The Essentials of Teaching Children to Read
For Elementary Reading Methods courses.To accommodate market demand for a shorter, more targeted, text, this new volume pairs these authors' well-known comprehensive and balanced treatment of literacy instruction with the latest research in the field. Coverage is thoroughly aligned with directives of recent No Child Left Behind legislation, focusing clearly on teaching phonemic awareness, phonics, comprehension, vocabulary, and fluency.
- Paperback | 352 pages
- 190.5 x 251.5 x 15.2mm | 589.68g
- 11 May 2004
- Pearson Education (US)
- United States
Table of contents
1. Theoretical Roots of Reading Instruction. 2. Phonemic Awareness and Phonics Instruction. 3. Increasing Vocabulary and Word Knowledge. 4.Improving Reading Comprehension. 5. Developing Reading Fluency. 6. Materials and Programs for Literacy Instruction: Basals and Beyond. 7. Assessing Literacy Learning. Appendix A: Standards for the English Language Arts Sponsored by NCTE and IRA. Appendix B: Links to State Standards. ReferencesIndex
About Robert B. Cooter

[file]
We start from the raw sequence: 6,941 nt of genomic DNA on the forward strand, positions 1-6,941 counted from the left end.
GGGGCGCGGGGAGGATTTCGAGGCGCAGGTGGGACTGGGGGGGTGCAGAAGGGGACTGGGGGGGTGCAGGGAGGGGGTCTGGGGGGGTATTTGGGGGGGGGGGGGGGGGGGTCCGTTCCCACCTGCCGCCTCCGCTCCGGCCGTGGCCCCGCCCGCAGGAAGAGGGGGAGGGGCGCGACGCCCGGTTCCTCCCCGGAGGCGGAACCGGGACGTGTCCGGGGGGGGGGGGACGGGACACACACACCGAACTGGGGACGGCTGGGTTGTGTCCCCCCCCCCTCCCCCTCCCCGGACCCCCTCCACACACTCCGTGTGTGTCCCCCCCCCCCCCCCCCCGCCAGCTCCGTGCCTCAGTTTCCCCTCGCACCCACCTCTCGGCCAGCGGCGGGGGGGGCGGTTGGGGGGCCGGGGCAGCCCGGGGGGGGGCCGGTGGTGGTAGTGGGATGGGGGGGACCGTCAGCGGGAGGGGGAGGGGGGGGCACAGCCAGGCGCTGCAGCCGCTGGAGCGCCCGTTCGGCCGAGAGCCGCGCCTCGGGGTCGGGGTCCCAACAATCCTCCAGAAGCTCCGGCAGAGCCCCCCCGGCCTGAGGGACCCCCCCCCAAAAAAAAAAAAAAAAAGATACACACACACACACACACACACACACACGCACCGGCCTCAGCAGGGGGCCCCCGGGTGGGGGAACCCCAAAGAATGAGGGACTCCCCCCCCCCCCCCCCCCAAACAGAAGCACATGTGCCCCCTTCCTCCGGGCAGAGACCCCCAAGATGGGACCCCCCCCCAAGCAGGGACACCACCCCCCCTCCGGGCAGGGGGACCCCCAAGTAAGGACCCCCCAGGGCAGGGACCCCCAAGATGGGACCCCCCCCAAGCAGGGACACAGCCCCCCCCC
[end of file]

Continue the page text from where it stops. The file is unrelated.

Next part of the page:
D. Ray Reutzel is the Emma Eccles Jones Endowed Chair and Distinguished Professor of Early Childhood Education and Director of the Emma Eccles Jones Center for Early Childhood Education at Utah State University. He works regularly with teachers and children in local public schools and in the Edith Bowen Laboratory School on the Utah State University campus. He is a former provost and vice president for academic affairs at Southern Utah University, associate dean of teacher education in the David O. McKay School of Education, and former chair of the Department of Elementary Education at Brigham Young University. While at BYU, he was the recipient of the 1992 Karl G. Maeser Distinguished Research Professor Award. Several years ago, he took a leave from his university faculty position to return to full-time, first-grade classroom teaching in Sage Creek Elementary School to pilot comprehensive balanced reading practices. He has taught kindergarten and the first, third, and sixth grade. Dr. Reutzel is the author of more than 130 articles, books, book chapters, and monographs. He has published in Reading Research Quarterly, Journal of Reading Behavior, Journal of Literacy Research, Journal of Educational Research, Reading Psychology, Reading and Writing Quarterly, Reading Research and Instruction, Language Arts, Journal of Reading, The Reading Teacher, and Instructor, among others. He is the past editor of Reading Research and Instruction and coauthor of the best-selling college textbook Teaching Children to Read: Putting the Pieces Together (4th ed.) and Strategies for Reading Assessment and Instruction: Helping Every Child Succeed (2003), published by Merrill/Prentice Hall. He is or has been a reviewer for the Reading Teacher, Reading Research Quarterly, Reading Psychology, and Reading Research and Instruction and a past reviewer for Journal of Reading Behavior, Journal of Literacy Research, and Elementary School Journal. He is also an author of Scholastic Incorporated's Literacy Place 1996 and 2000 School Reading Program. He received the A.B. Herr Award for Outstanding Research and Published Contributions to Reading Education from the College Reading Association in 1999. He was recently appointed with his colleague, Judith P. Mitchell, editor of the International Reading Association's elementary section journal The Reading Teacher. Dr. Robert Cooter is Professor of Reading & Urban Literacy Education and Chair of the Department of Instruction and Curriculum Leadership at The University of Memphis. His primary research focus is urban literacy issues in grades PK-12. Dr. Cooter has taught grades 1, 3, 4, 7, 11, and 12 in the public schools and has also served as a Title I reading specialist. Professor Cooter formerly served as the first "Reading Czar" (or Associate Superintendent for Reading/Language Arts) for the Dallas Independent School District (TX). He engineered the district's highly acclaimed Dallas Reading Plan, a collaborative project supported by Dallas area business and community enterprises involving the training of approximately 3,000 teachers in "comprehensive literacy instruction." In March of 1998, Dr. Cooter was recognized as a "Texas State Champion for Reading" by then-Governor George W. Bush and Texas First Lady Laura Bush as a result of the many successes of the Dallas Reading Plan initiative. In addition to coauthoring the best-selling text Teaching Children to Read: Putting the Pieces Together with D. Ray Reutzel, currently used at over 200 universities to prepare elementary teachers, Cooter has also authored or coauthored six other professional books. These include The Flynt/Cooter Reading Inventory for the Classroom (Merrill/Prentice-Hall, 2004), Strategies for Reading Assessment and Instruction: Helping Every Child Succeed (Merrill/Prentice-Hall, 2003), and The Flynt/Cooter English-Espanol Reading Inventory (Merrill/Prentice-Hall, 1999). Cooter recently served as contributing editor to Perspectives on Rescuing Urban Literacy Education: Spies, Saboteurs, & Saints (Lawrence Erlbaum Associates, 2004). Professor Cooter is currently working on a new book tentatively titled Urban Literacy Instruction: Helping City Kids Succeed as Readers (Merrill/Prentice Hall). He has published well over 50 articles on reading research and instruction in such journals as The Reading Teacher, Journal of Reading, Language Arts, and the Journal of Educational Research. He currently contributes a regular column on Urban Literacy Issues for The Reading Teacher, a professional journal of the International Reading Association. A native of Nashville, Tennessee, Dr. Cooter now lives in Memphis with his wife, Dr. Kathleen Spencer Cooter, a popular education consultant and Special Education professor at The University of Memphis. He enjoys vacationing with his wife on their houseboat, christened Our Last Child; performing Southern folktales for children of all ages; listening to good blues; and dining on catfish and cheese grits. Bob is the proud father of five children and three stepchildren, has nine grandchildren (so far), and is owned by a hound dog of unknown breed and questionable utility.